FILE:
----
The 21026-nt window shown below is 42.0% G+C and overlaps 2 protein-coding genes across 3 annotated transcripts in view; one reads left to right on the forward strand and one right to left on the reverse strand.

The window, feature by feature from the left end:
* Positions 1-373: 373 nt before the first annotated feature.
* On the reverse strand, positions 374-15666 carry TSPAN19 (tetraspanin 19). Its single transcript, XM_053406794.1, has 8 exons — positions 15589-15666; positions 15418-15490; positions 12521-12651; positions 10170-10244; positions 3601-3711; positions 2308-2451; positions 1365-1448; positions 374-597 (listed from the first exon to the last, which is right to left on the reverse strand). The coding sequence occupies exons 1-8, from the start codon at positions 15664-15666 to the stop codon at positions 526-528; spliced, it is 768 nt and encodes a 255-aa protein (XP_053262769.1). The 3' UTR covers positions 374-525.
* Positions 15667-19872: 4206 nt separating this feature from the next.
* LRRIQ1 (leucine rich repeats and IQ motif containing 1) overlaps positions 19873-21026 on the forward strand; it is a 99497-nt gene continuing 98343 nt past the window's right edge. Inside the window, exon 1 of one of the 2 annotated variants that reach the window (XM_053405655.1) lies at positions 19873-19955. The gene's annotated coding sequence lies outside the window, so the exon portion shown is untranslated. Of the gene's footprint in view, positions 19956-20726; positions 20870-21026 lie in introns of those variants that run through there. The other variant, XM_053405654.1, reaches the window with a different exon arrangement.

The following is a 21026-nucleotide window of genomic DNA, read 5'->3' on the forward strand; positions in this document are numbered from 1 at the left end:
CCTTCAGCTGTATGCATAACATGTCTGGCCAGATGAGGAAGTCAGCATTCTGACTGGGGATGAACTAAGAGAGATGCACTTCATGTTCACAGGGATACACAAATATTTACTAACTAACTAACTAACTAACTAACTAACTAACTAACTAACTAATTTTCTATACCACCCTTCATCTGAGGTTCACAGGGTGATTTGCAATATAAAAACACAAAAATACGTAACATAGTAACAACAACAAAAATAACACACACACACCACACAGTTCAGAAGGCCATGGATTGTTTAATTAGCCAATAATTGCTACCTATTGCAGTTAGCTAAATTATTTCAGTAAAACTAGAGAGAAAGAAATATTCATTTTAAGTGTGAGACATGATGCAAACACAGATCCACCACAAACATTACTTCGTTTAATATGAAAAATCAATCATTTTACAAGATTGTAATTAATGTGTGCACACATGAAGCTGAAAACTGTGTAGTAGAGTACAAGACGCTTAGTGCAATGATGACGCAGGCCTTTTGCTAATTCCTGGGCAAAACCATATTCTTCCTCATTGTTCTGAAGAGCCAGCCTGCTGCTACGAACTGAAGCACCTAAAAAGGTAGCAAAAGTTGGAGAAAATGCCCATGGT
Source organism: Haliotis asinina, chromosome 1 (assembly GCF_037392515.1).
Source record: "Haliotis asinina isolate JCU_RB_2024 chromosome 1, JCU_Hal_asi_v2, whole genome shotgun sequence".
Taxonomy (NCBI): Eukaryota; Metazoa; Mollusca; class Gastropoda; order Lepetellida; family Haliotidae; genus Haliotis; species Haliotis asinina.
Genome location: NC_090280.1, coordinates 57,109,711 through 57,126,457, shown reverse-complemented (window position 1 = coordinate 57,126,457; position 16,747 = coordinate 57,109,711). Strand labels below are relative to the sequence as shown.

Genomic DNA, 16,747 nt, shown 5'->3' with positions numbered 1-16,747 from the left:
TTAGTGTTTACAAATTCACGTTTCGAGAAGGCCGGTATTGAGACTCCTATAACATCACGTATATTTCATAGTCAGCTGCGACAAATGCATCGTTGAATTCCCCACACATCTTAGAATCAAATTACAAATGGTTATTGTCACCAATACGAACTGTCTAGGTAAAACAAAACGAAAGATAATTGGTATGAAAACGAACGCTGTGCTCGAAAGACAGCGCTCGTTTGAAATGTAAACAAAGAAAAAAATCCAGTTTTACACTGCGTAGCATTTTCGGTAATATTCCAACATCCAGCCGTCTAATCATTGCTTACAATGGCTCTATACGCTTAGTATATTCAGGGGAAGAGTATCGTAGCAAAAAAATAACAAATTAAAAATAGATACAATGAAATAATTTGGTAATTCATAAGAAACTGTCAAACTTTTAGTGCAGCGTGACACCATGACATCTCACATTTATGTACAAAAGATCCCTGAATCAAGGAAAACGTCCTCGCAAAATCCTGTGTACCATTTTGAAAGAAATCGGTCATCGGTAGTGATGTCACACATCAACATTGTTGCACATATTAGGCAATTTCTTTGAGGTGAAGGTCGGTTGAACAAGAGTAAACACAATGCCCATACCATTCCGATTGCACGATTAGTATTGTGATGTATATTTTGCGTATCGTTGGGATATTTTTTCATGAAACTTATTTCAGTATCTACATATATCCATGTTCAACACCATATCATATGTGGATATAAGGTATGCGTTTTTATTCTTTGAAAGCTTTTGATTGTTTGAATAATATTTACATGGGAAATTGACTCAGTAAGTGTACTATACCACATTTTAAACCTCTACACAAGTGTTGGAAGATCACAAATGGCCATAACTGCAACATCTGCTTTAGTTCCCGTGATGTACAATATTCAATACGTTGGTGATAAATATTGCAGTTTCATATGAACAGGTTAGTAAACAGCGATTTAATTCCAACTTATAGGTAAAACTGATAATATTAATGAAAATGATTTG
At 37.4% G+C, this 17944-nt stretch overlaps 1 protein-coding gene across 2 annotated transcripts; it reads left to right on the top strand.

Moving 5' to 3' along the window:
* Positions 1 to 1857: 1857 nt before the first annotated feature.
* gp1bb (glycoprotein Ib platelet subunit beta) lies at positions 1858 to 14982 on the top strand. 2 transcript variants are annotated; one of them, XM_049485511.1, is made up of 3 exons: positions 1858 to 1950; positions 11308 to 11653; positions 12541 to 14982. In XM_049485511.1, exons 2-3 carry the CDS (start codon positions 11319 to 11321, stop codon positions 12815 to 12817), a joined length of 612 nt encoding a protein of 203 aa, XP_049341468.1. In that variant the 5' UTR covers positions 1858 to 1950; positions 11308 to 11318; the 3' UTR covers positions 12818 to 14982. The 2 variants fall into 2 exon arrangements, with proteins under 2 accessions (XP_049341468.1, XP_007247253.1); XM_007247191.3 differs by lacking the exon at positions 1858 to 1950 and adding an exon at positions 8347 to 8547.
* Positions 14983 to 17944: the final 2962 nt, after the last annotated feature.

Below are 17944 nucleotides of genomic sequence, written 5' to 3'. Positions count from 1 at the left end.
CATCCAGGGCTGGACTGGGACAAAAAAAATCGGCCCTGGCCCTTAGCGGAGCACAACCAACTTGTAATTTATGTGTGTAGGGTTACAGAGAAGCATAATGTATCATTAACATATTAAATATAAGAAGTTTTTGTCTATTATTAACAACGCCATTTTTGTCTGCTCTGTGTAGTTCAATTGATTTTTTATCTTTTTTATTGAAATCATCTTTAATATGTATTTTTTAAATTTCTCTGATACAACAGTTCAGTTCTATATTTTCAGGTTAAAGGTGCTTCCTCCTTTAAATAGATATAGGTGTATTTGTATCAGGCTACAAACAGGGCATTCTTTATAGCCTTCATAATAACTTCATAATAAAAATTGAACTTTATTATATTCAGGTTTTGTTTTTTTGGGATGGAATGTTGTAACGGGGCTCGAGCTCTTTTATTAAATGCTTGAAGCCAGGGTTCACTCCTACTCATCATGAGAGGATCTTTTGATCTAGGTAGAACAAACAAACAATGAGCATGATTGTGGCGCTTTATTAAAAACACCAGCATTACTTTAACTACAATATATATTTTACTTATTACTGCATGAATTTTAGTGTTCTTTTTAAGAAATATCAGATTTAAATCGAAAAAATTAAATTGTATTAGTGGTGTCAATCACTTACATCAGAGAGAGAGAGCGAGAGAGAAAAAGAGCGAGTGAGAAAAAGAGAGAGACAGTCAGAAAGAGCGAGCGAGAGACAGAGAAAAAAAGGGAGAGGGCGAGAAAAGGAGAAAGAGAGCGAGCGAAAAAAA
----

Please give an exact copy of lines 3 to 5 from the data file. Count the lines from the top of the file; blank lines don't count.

* Positions 1-373: 373 nt before the first annotated feature.
* On the reverse strand, positions 374-15666 carry TSPAN19 (tetraspanin 19). Its single transcript, XM_053406794.1, has 8 exons — positions 15589-15666; positions 15418-15490; positions 12521-12651; positions 10170-10244; positions 3601-3711; positions 2308-2451; positions 1365-1448; positions 374-597 (listed from the first exon to the last, which is right to left on the reverse strand). The coding sequence occupies exons 1-8, from the start codon at positions 15664-15666 to the stop codon at positions 526-528; spliced, it is 768 nt and encodes a 255-aa protein (XP_053262769.1). The 3' UTR covers positions 374-525.
* Positions 15667-19872: 4206 nt separating this feature from the next.